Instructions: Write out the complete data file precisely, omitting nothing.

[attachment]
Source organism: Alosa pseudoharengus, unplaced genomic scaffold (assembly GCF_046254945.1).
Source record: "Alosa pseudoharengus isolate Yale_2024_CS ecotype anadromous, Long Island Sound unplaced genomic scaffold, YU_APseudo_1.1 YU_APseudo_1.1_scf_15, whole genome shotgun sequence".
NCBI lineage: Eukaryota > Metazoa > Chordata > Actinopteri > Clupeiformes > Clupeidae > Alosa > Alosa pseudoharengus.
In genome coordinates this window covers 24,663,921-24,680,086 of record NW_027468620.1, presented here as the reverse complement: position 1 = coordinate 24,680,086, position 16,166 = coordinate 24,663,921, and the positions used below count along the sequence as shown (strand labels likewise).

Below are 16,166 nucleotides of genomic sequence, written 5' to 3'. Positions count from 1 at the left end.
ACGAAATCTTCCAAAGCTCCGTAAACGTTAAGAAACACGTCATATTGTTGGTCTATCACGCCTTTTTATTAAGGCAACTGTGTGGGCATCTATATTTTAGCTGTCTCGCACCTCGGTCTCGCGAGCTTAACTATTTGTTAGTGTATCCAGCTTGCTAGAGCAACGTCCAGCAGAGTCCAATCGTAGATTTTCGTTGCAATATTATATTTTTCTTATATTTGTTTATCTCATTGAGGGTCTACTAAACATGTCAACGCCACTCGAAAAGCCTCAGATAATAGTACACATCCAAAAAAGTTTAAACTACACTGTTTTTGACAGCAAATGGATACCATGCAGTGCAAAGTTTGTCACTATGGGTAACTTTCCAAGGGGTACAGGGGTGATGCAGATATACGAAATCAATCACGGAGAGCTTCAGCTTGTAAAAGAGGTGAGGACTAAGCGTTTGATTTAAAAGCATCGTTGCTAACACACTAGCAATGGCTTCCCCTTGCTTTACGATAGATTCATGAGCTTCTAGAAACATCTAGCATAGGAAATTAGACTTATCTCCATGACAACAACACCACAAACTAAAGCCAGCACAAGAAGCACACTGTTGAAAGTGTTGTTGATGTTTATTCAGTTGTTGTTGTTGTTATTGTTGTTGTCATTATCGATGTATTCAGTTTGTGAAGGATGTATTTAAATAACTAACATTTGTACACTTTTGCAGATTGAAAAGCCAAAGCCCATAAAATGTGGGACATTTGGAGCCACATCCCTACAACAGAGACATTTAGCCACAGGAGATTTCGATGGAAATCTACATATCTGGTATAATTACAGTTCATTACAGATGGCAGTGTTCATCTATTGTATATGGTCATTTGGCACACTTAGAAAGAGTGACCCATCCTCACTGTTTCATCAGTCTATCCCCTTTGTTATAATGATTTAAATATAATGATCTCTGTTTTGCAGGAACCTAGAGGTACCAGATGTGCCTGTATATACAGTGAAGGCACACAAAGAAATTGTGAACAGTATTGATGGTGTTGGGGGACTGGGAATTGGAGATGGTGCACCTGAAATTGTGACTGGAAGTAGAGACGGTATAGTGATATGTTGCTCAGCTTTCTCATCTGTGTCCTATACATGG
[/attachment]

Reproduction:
Source organism: Alosa pseudoharengus, unplaced genomic scaffold (assembly GCF_046254945.1).
Source record: "Alosa pseudoharengus isolate Yale_2024_CS ecotype anadromous, Long Island Sound unplaced genomic scaffold, YU_APseudo_1.1 YU_APseudo_1.1_scf_15, whole genome shotgun sequence".
NCBI lineage: Eukaryota > Metazoa > Chordata > Actinopteri > Clupeiformes > Clupeidae > Alosa > Alosa pseudoharengus.
In genome coordinates this window covers 24,663,921-24,680,086 of record NW_027468620.1, presented here as the reverse complement: position 1 = coordinate 24,680,086, position 16,166 = coordinate 24,663,921, and the positions used below count along the sequence as shown (strand labels likewise).

Below are 16,166 nucleotides of genomic sequence, written 5' to 3'. Positions count from 1 at the left end.
ACGAAATCTTCCAAAGCTCCGTAAACGTTAAGAAACACGTCATATTGTTGGTCTATCACGCCTTTTTATTAAGGCAACTGTGTGGGCATCTATATTTTAGCTGTCTCGCACCTCGGTCTCGCGAGCTTAACTATTTGTTAGTGTATCCAGCTTGCTAGAGCAACGTCCAGCAGAGTCCAATCGTAGATTTTCGTTGCAATATTATATTTTTCTTATATTTGTTTATCTCATTGAGGGTCTACTAAACATGTCAACGCCACTCGAAAAGCCTCAGATAATAGTACACATCCAAAAAAGTTTAAACTACACTGTTTTTGACAGCAAATGGATACCATGCAGTGCAAAGTTTGTCACTATGGGTAACTTTCCAAGGGGTACAGGGGTGATGCAGATATACGAAATCAATCACGGAGAGCTTCAGCTTGTAAAAGAGGTGAGGACTAAGCGTTTGATTTAAAAGCATCGTTGCTAACACACTAGCAATGGCTTCCCCTTGCTTTACGATAGATTCATGAGCTTCTAGAAACATCTAGCATAGGAAATTAGACTTATCTCCATGACAACAACACCACAAACTAAAGCCAGCACAAGAAGCACACTGTTGAAAGTGTTGTTGATGTTTATTCAGTTGTTGTTGTTGTTATTGTTGTTGTCATTATCGATGTATTCAGTTTGTGAAGGATGTATTTAAATAACTAACATTTGTACACTTTTGCAGATTGAAAAGCCAAAGCCCATAAAATGTGGGACATTTGGAGCCACATCCCTACAACAGAGACATTTAGCCACAGGAGATTTCGATGGAAATCTACATATCTGGTATAATTACAGTTCATTACAGATGGCAGTGTTCATCTATTGTATATGGTCATTTGGCACACTTAGAAAGAGTGACCCATCCTCACTGTTTCATCAGTCTATCCCCTTTGTTATAATGATTTAAATATAATGATCTCTGTTTTGCAGGAACCTAGAGGTACCAGATGTGCCTGTATATACAGTGAAGGCACACAAAGAAATTGTGAACAGTATTGATGGTGTTGGGGGACTGGGAATTGGAGATGGTGCACCTGAAATTGTGACTGGAAGTAGAGACGGTATAGTGATATGTTGCTCAGCTTTCTCATCTGTGTCCTATACATGG